Not-so-green Silicon Valley
Co-written with youth climate activist Allie Rougeot.
If fossil fuel executives are now losing in the court of public opinion, Big Tech executives are not doing much better in the hearts of climate justice activists.
Big Tech: The Other Extractive Industry — only with Charisma
Google and Facebook in Canada aren’t extracting resources from unceded indigenous land, but they are, on the other hand, champions of nonconsensual data extraction. As we witness Climate Justice actions worldwide in 2019, it is increasingly important to address the new monopolies that threaten our communities.
The relationship between Big Tech and the climate crisis may not be the most obvious. And that’s not a coincidence: Google’s code of conduct stipulated “Don’t be Evil” for years, before updating to “Do The Right Thing” in 2015. Their informal, liberated corporate culture also sent us signals they were a friendly breed of enterprise. Let’s face it, it also helps that their services are free to use!
Fast Tech is like Fast Food: Bad for our Health
Yet Big Tech’s free-minded development model is based on excess: excess screen consumption to sell more ads, algorithms that value excessive reactions in selecting which content to show, and excessive speed of change. Wasn’t “Move Fast and Break Things” Facebook’s initial motto? At a time when we must challenge the very idea of infinite growth, having large, profit-seeking companies unseemingly pushing for that model is distracting at best, dangerous at worst.
Just like uncontrolled climate change, unregulated and unbridled digital change leaves no room for adaptation. “Digital moderation” is the secret to a healthy digital diet, as opposed to “digital binging”.
Solutions to climate change indeed go way beyond plastic bans and recycling. At the core of climate justice lies community empowerment, trustworthy institutions and news sources, as well as efficient democracies. However, under Google and Facebook’s rule, fake news was allowed to spread exponentially. Free video games and apps designed to be highly addictive have generated, ironically, disconnection and more often than not, depression.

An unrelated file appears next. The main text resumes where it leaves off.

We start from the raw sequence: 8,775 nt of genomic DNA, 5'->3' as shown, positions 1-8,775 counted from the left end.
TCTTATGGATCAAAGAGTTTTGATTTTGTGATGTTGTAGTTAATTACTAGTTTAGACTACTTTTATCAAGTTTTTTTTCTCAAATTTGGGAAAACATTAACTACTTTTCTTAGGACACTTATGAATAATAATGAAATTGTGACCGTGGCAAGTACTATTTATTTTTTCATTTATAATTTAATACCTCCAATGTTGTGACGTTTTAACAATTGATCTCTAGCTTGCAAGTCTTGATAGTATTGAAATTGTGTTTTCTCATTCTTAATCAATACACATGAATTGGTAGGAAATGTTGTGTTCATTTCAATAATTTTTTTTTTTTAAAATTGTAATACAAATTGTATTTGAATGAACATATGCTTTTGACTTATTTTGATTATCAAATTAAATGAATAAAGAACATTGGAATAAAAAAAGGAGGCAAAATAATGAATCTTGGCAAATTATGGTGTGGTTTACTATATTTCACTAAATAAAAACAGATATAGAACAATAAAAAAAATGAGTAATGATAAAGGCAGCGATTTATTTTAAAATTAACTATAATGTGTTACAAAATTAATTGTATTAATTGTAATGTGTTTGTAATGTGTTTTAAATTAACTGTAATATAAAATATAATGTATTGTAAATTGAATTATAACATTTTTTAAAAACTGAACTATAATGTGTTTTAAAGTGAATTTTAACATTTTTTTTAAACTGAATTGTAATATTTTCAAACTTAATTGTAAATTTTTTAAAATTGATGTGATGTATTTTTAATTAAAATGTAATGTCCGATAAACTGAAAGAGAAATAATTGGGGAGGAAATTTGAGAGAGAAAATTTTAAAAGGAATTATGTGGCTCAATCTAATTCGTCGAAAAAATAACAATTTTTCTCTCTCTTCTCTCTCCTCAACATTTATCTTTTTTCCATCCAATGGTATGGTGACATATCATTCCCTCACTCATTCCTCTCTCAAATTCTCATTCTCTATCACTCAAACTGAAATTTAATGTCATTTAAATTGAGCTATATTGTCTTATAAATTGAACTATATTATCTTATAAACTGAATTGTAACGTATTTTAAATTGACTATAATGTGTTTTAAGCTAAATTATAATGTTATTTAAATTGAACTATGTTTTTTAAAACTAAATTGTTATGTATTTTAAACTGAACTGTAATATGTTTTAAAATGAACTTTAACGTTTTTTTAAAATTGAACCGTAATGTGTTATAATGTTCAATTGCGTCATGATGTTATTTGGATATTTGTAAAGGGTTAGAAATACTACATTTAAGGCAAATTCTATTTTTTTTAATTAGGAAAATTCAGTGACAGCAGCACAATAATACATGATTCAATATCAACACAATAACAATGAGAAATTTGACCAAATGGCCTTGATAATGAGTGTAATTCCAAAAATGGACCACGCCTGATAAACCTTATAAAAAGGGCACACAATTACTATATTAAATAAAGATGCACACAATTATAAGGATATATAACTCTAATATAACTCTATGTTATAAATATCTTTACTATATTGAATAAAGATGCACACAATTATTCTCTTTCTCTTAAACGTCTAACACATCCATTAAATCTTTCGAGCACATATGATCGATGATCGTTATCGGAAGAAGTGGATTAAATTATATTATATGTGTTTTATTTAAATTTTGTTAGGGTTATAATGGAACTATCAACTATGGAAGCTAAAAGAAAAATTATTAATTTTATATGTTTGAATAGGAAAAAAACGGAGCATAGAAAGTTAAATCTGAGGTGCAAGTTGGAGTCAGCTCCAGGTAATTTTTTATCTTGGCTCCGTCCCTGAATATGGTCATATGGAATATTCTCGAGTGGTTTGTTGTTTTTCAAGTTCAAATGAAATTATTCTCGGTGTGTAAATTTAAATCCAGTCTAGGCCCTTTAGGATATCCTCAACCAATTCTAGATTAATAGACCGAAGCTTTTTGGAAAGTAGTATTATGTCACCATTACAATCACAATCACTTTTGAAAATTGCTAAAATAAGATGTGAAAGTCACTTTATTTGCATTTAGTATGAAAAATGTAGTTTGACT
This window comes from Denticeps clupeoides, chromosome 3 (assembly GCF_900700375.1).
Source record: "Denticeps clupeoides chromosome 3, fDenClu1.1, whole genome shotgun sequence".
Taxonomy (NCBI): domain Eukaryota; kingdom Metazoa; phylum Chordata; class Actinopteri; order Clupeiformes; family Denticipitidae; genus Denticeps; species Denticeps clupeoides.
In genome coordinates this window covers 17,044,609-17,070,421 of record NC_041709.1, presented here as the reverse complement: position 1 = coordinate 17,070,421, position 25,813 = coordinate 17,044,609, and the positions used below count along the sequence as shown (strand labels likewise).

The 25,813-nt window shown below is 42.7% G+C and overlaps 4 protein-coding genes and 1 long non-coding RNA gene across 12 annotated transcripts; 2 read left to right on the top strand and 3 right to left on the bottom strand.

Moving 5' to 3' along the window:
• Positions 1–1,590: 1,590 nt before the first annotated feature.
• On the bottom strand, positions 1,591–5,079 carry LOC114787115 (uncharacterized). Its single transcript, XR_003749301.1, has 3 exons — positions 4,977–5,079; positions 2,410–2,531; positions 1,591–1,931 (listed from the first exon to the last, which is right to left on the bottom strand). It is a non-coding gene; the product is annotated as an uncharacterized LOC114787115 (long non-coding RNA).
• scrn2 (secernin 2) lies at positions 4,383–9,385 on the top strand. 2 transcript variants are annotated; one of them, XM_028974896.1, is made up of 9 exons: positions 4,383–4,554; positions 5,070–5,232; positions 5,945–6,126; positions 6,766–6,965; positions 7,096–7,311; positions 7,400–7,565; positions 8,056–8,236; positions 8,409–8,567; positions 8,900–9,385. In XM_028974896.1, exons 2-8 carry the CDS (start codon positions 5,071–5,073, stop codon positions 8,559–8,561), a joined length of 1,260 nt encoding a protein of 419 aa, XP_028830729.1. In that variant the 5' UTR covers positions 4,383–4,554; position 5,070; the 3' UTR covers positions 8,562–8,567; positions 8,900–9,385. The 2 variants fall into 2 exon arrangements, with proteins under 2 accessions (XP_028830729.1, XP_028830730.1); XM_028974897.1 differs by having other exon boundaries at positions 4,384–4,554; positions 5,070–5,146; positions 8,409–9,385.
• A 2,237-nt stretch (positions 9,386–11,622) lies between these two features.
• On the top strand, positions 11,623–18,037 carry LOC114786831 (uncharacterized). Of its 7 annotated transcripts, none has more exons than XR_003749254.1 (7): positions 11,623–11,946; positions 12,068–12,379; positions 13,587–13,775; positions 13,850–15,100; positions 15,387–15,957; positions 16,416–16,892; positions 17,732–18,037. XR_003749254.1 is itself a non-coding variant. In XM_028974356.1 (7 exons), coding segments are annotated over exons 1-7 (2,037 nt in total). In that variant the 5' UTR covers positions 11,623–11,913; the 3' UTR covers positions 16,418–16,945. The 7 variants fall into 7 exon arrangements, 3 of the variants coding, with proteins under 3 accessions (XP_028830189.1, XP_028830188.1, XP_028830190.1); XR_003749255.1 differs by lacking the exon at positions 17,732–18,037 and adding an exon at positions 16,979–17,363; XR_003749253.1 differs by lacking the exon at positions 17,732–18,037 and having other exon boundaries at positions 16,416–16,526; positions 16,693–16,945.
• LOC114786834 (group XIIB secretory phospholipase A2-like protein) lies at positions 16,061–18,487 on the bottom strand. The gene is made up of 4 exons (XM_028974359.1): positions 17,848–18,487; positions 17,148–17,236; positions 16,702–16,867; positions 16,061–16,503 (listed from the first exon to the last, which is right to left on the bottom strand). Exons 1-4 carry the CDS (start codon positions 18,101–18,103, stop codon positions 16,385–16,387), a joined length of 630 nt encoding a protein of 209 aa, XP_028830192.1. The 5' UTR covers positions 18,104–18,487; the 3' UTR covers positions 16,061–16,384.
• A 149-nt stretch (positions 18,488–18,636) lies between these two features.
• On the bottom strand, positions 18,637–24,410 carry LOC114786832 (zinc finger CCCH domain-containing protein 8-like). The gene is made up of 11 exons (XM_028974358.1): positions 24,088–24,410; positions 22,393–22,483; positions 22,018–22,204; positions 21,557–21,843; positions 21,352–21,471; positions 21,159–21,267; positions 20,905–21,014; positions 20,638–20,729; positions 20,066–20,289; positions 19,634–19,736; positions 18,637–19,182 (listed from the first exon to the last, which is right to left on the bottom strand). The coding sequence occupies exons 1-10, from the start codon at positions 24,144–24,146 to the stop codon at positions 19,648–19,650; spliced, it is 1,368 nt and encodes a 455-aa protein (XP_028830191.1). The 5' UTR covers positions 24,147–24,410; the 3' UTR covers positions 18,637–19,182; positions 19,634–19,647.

Many amongst the most digitally connected individuals have strayed from natural instincts and lost touch with family, community and their physical environment.
This slowly creeping, tech-enabled isolation has prevented them from feeling a sense of collective interest, and therefore, a need for collective mobilization in this time of crisis. For others, as climate anxiety rises, seeking comfortable refuge in the digital world has led to inaction in the real world.
Greenwashing Big Tech won’t Do, Respecting Citizen Rights will
Big Tech companies like Google have long leveraged Tech’s image as a clean solution to our cities’ problems. The so-called Toronto waterfront “Smart City” contracted out to Google-affiliated Sidewalk Labs puts forth great promise of an environmentally-friendly, tech-enabled urban development. This comes at the cost of major governance issues that have led to a strong citizen-led #BlockSidewalk movement and a series of resignations from the Waterfront Toronto governing body in 2018 & 2019.
Climate Justice, once again, demands more than “green tech ideas”, it demands respect for citizens and the public good.
To fully lift the secrecy veil on Big Tech’s impact on the Climate Crisis, let it be known all those “free” videos, photos and smileys consume 4% of world carbon emissions today (more than airline travel) with a trend towards 8% of global emissions in 2025 (1). Companies like Facebook and Google may present a friendly face, but unlike big corporations before them, they should be held accountable now, not after decades go by.